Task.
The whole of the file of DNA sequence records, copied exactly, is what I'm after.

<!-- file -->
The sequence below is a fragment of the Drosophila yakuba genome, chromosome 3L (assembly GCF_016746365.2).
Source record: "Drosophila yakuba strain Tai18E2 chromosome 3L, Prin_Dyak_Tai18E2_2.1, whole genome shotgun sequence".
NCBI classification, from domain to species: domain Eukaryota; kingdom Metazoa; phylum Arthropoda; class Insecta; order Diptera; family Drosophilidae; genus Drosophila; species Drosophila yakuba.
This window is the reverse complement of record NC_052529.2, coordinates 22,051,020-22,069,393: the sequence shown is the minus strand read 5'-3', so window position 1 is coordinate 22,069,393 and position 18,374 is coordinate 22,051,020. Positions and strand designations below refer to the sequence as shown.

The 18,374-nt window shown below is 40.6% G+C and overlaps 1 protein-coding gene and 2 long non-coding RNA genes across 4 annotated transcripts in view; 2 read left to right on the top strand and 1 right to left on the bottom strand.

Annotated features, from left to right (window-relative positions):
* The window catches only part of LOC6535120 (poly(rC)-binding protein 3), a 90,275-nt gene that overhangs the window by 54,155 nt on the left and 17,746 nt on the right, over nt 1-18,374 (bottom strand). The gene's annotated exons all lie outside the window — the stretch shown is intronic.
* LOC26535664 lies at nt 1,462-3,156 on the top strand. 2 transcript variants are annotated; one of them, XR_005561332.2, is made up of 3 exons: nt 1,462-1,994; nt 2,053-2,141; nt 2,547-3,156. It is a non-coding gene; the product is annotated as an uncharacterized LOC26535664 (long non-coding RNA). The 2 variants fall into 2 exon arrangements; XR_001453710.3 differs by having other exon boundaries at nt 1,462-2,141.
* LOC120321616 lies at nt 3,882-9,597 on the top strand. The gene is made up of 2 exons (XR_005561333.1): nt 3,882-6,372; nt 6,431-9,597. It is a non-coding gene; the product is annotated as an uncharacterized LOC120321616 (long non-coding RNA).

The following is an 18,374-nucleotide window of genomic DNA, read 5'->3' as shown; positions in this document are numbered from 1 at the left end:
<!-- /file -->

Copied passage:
The sequence below is a fragment of the Drosophila yakuba genome, chromosome 3L (assembly GCF_016746365.2).
Source record: "Drosophila yakuba strain Tai18E2 chromosome 3L, Prin_Dyak_Tai18E2_2.1, whole genome shotgun sequence".
NCBI classification, from domain to species: domain Eukaryota; kingdom Metazoa; phylum Arthropoda; class Insecta; order Diptera; family Drosophilidae; genus Drosophila; species Drosophila yakuba.
This window is the reverse complement of record NC_052529.2, coordinates 22,051,020-22,069,393: the sequence shown is the minus strand read 5'-3', so window position 1 is coordinate 22,069,393 and position 18,374 is coordinate 22,051,020. Positions and strand designations below refer to the sequence as shown.

The 18,374-nt window shown below is 40.6% G+C and overlaps 1 protein-coding gene and 2 long non-coding RNA genes across 4 annotated transcripts in view; 2 read left to right on the top strand and 1 right to left on the bottom strand.

Annotated features, from left to right (window-relative positions):
* The window catches only part of LOC6535120 (poly(rC)-binding protein 3), a 90,275-nt gene that overhangs the window by 54,155 nt on the left and 17,746 nt on the right, over nt 1-18,374 (bottom strand). The gene's annotated exons all lie outside the window — the stretch shown is intronic.
* LOC26535664 lies at nt 1,462-3,156 on the top strand. 2 transcript variants are annotated; one of them, XR_005561332.2, is made up of 3 exons: nt 1,462-1,994; nt 2,053-2,141; nt 2,547-3,156. It is a non-coding gene; the product is annotated as an uncharacterized LOC26535664 (long non-coding RNA). The 2 variants fall into 2 exon arrangements; XR_001453710.3 differs by having other exon boundaries at nt 1,462-2,141.
* LOC120321616 lies at nt 3,882-9,597 on the top strand. The gene is made up of 2 exons (XR_005561333.1): nt 3,882-6,372; nt 6,431-9,597. It is a non-coding gene; the product is annotated as an uncharacterized LOC120321616 (long non-coding RNA).

The following is an 18,374-nucleotide window of genomic DNA, read 5'->3' as shown; positions in this document are numbered from 1 at the left end: